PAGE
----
Lynnette A Averill, PhD
Yale School of Medicine
Psychedelic treatment for cognitive impairment, PTSD, depression, anxiety, and suicidal ideation among US Special Operations Veterans
Introduction: This study examined the effectiveness of ibogaine and 5-MeO-DMT treatment for United States (US) Military Special Operations Veterans. We conducted a completely anonymous internet-based survey among those who completed a specific psychedelic clinical program in Mexico between 2017 and 2019. Questions probed mental health and cognitive functioning during the 30-days before and 30-days after the psychedelic treatment.
Methods: A total of 65 people completed treatment during this time frame and were eligible for contact. Of these, 51 (78%) completed the survey and were included in data analyses (Mage=40; male=96%; married=55%; Caucasian/White=92%; OEF/OIF Service=96%). Results Results indicated there were significant and very large reductions in symptoms related to cognitive impairment (p<.001; d=2.8), PTSD (p<.001; d=3.6), depression (p<.001; d=3.7), anxiety (p<.001; d=3.1), and suicidal ideation (p<.001; d=1.9), and a significant and large increase in psychological flexibility (p<.001; d=2.9) from before to after the psychedelic treatment. Increases in psychological flexibility were strongly associated with reductions in cognitive impairment, PTSD, depression, and anxiety (rs range 0.61 – 0.75; p<.001). Additionally, most participants rated the psychedelic experiences as one of the top five or single most personally meaningful (84%), spiritually significant (88%), and psychologically insightful (86%) experiences of their entire lives.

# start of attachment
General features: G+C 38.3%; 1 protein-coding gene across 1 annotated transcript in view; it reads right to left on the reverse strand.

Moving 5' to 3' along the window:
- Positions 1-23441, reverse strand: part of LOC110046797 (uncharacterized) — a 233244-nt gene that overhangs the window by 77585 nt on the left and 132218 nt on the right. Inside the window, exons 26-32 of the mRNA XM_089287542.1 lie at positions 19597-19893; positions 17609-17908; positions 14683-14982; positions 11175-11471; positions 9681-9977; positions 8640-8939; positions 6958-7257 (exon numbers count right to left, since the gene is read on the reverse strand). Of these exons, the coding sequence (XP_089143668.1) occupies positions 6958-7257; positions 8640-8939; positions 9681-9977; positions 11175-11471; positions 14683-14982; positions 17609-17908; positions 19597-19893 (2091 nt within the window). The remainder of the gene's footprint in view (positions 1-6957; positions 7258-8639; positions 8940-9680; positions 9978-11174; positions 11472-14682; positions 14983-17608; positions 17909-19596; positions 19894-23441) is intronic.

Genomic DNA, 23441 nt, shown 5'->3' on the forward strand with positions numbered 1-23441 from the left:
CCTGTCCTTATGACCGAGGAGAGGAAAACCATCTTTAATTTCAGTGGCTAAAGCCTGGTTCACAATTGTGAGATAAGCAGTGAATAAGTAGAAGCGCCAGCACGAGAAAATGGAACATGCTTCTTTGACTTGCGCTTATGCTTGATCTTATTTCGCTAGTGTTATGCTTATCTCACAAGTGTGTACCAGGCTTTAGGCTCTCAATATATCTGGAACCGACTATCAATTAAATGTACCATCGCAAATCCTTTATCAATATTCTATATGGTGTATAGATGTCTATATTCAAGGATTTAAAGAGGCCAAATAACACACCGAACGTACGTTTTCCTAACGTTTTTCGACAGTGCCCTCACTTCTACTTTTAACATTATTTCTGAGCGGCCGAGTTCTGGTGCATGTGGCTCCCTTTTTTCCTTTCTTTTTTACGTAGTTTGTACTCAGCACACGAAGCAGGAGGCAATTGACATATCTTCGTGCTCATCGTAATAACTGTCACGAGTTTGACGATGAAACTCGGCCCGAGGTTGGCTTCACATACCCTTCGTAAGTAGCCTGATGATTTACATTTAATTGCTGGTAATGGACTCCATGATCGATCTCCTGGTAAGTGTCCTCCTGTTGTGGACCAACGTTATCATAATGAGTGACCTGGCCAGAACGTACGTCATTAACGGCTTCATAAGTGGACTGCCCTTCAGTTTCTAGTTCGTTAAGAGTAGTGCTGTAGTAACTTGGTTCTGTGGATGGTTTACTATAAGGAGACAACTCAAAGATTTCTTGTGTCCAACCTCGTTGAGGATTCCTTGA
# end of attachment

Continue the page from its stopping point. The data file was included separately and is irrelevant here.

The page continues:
Conclusion: US Special Operations Veterans may have unique treatment needs because of the sequela of problems associated with repeated trauma, including a cluster of symptoms related to PTSD, depression, anxiety, cognitive impairment, and suicidal ideation. Psychedelic-assisted therapy may hold promise as a treatment in this population with a critical need for improved treatments.
Dr. Lynnette Averill is an Assistant Professor and Clinical Research Psychologist at the National Center for PTSD – Clinical Neurosciences Division and Yale School of Medicine, Department of Psychiatry. She has expertise in translational clinical neuroscience, specifically pharmacoimaging trials evaluating rapid-acting glutamatergic-based drugs (e.g., ketamine) on reductions in suicidal ideation and cognitive function and the neural underpinnings (e.g., synaptic connectivity) of these behavioral changes in stress-related psychopathology. Dr. Alan Davis is an Assistant Professor and Clinical Research Psychologist at The Ohio State University and Johns Hopkins Psychedelic Research Unit with expertise in exploring the acute and persisting effects of psychoactive substances, understanding determinants of problematic patterns of substance use and associated harms, investigating the individual and systemic barriers to addiction treatment retention and successful outcomes, and examining novel psychological and pharmacological interventions. Mr. Timothy Amoroso is a RN and Special Operations Veteran with great interest in psychedelic science and novel psychopharmacology for the treatment of PTSD. He has published multiple papers on this the use of MDMA for PTSD.